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Bad Religion

There's no way around it. A band of 40-something punk purists that is still raging red-faced as it targets lack of idealism begs the question of relevance. And with The Process of Belief, which marks Bad Religion's return to Epitaph as well as the 20th anniversary of its seminal debut, How Could Hell Be Any Worse?, it remains the question at hand. In a woeful world of Sum 41s and Blink-182s, it's encouraging that the subjects of relevance and punk rock are still even mentioned in the same breath. The only question that'll be asked of the current crop of bubblegum punks in 20 years is how they enjoy sitting in the discount bin of their local music store.

Which is not to say Bad Religion couldn't benefit from their offspring's liberal use of humor. Tempering the soap-box approach with a wink and a smile would go a long way toward making the socially conscious message of songs like "Kyoto Now!" a little easier to digest. Lyrically in love with all things literal, Bad Religion never met a metaphor it didn't despise. No one ever said punk rock was about subtlety, but singing about diversity takes on an ironic twist in the context of such unbelievably conservative music. "Supersonic," "Can't Stop It," and "Evangeline" all offer the catchy combo of airtight power chords, machine-gun snare rolls, and Beach Boy harmonies that the band's been churning out for two decades. In the tradition of the Ramones and AC/DC, these guys are hardcore environmentalists, at least in terms of recycling, with nothing more than a few feeble attempts at experimentation. But the pseudofolk of "Broken," the quasireggae intro to "Sorrow," and the midtempo break in "Epiphany" all give more-than-ample reason for the band to get back in the stable and remain a one-trick punk-rock pony. The Process of Belief ends with the track "Bored and Extremely Dangerous." If the members of Bad Religion are referring to the listener, they got it half right.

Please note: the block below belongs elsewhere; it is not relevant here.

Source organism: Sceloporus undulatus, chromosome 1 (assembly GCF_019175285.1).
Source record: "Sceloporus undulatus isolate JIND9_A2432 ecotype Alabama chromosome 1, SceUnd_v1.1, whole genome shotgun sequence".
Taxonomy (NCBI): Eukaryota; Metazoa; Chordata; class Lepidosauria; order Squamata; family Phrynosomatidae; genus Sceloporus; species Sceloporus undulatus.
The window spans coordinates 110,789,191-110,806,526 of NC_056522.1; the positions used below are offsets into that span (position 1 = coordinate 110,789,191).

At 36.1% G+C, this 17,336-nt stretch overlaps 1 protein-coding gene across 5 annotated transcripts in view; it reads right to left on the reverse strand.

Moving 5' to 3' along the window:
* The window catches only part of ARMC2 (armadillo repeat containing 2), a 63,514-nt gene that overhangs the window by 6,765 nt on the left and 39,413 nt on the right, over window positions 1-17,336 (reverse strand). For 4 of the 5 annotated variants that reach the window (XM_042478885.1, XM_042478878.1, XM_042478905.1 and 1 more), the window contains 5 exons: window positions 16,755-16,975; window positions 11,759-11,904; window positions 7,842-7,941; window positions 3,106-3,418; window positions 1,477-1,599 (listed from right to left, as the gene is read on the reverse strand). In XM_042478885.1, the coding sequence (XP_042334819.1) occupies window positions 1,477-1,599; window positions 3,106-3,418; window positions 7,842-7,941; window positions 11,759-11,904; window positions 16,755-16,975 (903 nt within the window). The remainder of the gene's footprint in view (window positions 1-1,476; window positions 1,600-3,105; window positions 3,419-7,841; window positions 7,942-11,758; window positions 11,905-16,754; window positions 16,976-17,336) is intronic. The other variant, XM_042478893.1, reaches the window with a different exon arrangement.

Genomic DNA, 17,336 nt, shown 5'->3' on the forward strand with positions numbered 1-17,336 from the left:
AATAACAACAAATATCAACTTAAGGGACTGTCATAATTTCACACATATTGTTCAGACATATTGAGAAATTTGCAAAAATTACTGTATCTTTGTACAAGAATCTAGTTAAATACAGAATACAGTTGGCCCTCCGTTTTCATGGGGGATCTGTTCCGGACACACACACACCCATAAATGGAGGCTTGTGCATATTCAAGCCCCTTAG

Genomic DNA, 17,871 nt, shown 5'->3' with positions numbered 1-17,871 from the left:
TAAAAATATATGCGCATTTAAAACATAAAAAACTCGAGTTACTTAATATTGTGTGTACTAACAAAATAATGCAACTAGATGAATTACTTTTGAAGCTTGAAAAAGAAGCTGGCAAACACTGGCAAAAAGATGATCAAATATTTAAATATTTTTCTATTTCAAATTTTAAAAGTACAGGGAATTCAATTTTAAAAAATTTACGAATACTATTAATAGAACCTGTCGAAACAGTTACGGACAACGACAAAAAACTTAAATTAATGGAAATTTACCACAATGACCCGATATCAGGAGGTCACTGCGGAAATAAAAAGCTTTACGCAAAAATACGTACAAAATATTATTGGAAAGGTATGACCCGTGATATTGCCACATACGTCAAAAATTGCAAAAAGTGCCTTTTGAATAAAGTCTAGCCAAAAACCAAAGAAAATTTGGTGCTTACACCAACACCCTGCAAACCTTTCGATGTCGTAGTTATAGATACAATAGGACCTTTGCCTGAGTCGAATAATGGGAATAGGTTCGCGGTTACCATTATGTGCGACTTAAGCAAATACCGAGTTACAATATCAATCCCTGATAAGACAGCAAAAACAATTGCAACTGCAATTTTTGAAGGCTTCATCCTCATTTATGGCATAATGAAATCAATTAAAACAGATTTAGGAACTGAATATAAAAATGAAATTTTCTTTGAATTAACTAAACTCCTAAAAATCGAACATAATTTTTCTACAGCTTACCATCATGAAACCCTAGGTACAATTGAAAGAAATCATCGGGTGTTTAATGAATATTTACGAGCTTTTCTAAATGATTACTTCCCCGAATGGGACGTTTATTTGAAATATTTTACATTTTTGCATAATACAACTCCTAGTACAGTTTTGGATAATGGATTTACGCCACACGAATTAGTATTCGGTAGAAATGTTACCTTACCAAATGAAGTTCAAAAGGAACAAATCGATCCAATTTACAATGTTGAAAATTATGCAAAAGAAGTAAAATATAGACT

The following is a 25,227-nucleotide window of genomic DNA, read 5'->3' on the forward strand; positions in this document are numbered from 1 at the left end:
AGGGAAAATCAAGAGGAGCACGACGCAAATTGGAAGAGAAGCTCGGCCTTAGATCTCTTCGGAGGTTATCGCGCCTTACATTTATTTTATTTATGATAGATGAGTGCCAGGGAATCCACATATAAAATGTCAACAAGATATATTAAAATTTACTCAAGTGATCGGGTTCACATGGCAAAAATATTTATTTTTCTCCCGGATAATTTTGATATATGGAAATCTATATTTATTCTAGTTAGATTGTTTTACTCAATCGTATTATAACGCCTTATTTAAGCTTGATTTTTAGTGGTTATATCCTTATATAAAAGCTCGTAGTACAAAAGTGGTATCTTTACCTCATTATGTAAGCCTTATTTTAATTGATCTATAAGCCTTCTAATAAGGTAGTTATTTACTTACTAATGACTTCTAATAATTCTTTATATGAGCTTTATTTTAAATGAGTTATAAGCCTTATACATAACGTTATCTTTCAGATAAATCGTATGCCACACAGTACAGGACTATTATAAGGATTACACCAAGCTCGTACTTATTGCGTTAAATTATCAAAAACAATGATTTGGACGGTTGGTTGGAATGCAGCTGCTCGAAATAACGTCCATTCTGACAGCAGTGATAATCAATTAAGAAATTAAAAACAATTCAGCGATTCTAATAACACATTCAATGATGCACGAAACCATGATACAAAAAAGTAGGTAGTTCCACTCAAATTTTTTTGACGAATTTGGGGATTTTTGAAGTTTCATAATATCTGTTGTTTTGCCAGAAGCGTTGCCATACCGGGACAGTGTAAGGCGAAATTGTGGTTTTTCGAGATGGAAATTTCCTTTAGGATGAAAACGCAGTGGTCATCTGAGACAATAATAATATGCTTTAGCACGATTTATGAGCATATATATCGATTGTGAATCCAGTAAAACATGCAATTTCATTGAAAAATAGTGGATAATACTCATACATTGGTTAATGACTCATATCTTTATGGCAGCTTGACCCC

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Patrick Casey

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